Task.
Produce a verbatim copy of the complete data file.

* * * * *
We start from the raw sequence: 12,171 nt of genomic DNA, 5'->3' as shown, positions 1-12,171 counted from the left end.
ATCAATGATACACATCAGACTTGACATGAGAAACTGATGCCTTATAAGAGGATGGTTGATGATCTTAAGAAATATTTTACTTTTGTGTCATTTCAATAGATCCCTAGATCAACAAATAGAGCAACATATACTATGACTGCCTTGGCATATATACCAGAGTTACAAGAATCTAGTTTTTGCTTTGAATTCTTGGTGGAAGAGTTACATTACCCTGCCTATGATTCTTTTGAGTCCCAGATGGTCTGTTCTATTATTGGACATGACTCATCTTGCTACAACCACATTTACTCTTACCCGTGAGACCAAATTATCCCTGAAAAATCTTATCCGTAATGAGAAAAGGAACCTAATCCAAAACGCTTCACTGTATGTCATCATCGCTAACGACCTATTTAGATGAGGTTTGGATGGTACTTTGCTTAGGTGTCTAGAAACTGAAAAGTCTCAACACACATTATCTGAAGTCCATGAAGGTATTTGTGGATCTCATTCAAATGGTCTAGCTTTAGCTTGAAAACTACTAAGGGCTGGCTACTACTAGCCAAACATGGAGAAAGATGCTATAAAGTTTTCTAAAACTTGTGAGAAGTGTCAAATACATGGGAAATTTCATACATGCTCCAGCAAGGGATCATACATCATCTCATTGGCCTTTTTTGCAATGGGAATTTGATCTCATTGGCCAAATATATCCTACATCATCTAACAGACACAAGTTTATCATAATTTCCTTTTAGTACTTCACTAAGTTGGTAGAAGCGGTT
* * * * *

We start from the raw sequence: 12,171 nt of genomic DNA, 5'->3' as shown, positions 1-12,171 counted from the left end.
ATCAATGATACACATCAGACTTGACATGAGAAACTGATGCCTTATAAGAGGATGGTTGATGATCTTAAGAAATATTTTACTTTTGTGTCATTTCAATAGATCCCTAGATCAACAAATAGAGCAACATATACTATGACTGCCTTGGCATATATACCAGAGTTACAAGAATCTAGTTTTTGCTTTGAATTCTTGGTGGAAGAGTTACATTACCCTGCCTATGATTCTTTTGAGTCCCAGATGGTCTGTTCTATTATTGGACATGACTCATCTTGCTACAACCACATTTACTCTTACCCGTGAGACCAAATTATCCCTGAAAAATCTTATCCGTAATGAGAAAAGGAACCTAATCCAAAACGCTTCACTGTATGTCATCATCGCTAACGACCTATTTAGATGAGGTTTGGATGGTACTTTGCTTAGGTGTCTAGAAACTGAAAAGTCTCAACACACATTATCTGAAGTCCATGAAGGTATTTGTGGATCTCATTCAAATGGTCTAGCTTTAGCTTGAAAACTACTAAGGGCTGGCTACTACTAGCCAAACATGGAGAAAGATGCTATAAAGTTTTCTAAAACTTGTGAGAAGTGTCAAATACATGGGAAATTTCATACATGCTCCAGCAAGGGATCATACATCATCTCATTGGCCTTTTTTGCAATGGGAATTTGATCTCATTGGCCAAATATATCCTACATCATCTAACAGACACAAGTTTATCATAATTTCCTTTTAGTACTTCACTAAGTTGGTAGAAGCGGTT